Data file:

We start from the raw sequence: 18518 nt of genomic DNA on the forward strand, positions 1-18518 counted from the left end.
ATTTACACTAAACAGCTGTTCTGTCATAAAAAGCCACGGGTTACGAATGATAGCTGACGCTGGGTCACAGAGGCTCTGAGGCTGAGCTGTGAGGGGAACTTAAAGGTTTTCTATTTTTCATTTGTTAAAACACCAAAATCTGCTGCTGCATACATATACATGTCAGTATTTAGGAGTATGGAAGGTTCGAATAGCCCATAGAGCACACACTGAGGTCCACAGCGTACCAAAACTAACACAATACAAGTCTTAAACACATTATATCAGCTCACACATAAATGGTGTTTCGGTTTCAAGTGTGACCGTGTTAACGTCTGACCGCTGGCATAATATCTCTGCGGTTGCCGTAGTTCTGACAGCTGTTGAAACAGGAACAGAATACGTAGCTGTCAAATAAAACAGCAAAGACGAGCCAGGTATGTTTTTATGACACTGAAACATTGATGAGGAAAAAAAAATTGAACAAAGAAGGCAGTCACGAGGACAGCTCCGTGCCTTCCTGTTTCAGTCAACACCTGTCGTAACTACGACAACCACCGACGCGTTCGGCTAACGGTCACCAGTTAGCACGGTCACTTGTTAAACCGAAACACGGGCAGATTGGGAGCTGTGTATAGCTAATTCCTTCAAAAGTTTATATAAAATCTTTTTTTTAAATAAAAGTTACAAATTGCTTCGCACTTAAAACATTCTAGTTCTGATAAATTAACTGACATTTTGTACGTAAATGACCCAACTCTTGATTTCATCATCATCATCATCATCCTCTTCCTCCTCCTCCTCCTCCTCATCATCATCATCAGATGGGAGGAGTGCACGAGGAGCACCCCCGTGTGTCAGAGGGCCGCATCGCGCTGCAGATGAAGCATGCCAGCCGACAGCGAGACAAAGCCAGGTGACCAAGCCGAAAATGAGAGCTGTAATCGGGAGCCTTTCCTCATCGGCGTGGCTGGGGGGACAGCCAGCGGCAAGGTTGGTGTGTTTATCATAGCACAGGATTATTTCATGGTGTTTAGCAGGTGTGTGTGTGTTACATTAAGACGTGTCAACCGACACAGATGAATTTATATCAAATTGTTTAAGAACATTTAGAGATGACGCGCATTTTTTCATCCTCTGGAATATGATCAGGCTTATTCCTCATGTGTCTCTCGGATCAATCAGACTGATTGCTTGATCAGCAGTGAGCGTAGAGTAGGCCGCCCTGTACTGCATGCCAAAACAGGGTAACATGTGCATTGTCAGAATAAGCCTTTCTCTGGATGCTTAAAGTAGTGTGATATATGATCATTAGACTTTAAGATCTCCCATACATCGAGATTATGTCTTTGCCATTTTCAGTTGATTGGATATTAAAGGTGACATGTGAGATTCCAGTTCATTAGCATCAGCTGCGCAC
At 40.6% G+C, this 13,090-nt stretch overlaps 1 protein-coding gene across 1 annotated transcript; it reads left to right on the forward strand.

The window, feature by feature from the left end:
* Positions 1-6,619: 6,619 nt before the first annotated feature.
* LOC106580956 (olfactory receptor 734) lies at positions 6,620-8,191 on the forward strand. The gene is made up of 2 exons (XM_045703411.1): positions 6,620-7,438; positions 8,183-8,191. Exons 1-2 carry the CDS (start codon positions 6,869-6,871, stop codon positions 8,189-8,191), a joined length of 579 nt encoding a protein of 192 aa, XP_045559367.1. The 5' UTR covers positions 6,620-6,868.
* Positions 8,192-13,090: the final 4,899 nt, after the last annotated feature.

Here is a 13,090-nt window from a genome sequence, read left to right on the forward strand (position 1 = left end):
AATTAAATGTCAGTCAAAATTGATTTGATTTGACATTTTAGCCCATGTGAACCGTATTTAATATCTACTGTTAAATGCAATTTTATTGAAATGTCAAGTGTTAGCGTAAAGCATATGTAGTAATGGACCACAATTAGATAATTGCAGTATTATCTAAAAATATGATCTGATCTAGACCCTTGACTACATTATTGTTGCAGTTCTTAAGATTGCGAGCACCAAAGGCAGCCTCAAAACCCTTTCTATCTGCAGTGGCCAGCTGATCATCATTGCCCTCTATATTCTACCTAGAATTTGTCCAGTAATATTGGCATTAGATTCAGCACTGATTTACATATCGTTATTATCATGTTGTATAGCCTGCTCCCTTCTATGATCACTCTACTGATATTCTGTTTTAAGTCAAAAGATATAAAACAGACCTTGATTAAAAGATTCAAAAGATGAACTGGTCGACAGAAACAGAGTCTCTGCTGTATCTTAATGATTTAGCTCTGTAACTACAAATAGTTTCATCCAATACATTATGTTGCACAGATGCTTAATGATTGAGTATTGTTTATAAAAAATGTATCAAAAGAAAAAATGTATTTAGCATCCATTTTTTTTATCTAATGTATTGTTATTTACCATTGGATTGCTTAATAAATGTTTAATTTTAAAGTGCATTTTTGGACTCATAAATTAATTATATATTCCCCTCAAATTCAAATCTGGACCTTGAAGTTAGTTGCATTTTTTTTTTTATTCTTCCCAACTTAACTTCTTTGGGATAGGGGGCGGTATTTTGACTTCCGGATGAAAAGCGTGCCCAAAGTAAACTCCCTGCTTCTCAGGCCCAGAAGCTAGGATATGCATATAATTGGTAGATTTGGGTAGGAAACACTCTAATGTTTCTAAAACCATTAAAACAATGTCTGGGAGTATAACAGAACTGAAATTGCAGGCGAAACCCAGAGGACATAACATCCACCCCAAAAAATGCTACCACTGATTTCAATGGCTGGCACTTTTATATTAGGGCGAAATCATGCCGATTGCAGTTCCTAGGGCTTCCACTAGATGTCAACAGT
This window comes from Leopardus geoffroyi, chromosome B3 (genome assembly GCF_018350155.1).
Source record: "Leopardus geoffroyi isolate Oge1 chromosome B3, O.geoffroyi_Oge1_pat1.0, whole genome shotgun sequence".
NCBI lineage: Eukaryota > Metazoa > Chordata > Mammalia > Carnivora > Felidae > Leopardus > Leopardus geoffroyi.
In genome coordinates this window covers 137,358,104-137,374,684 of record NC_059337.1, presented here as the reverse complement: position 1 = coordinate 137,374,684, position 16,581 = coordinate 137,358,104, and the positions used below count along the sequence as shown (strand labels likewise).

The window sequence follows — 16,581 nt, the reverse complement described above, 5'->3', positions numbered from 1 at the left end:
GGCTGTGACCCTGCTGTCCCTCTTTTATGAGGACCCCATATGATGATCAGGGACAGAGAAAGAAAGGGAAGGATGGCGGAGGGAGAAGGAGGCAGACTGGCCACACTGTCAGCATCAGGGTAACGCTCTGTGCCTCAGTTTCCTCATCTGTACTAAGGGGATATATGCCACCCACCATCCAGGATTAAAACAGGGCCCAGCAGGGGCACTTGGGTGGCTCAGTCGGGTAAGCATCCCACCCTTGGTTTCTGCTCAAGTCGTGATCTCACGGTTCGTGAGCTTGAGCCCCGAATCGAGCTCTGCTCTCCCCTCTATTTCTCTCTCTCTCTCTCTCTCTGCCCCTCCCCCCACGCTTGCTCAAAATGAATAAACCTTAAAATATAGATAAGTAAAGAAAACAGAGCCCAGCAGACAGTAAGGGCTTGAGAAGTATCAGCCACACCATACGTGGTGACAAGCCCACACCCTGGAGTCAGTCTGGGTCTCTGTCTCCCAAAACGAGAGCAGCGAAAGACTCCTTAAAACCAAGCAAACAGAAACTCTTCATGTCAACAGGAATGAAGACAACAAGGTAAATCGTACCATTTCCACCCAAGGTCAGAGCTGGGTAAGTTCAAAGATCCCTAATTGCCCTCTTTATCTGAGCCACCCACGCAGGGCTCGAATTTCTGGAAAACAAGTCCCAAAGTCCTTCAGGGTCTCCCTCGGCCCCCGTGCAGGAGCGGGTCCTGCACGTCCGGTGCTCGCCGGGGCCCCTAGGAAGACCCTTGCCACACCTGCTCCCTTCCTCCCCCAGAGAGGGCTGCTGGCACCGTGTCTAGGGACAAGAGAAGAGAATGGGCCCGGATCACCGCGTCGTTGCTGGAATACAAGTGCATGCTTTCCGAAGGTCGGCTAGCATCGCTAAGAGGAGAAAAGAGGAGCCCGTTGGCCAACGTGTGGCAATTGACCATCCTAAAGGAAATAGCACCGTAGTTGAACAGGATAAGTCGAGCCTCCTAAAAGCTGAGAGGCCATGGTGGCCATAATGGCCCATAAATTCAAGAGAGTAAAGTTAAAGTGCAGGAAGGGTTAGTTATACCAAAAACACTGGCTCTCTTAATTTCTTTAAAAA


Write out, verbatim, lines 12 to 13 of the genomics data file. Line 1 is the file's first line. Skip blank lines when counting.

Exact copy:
NCBI lineage: Eukaryota > Metazoa > Chordata > Mammalia > Carnivora > Felidae > Leopardus > Leopardus geoffroyi.
In genome coordinates this window covers 137,358,104-137,374,684 of record NC_059337.1, presented here as the reverse complement: position 1 = coordinate 137,374,684, position 16,581 = coordinate 137,358,104, and the positions used below count along the sequence as shown (strand labels likewise).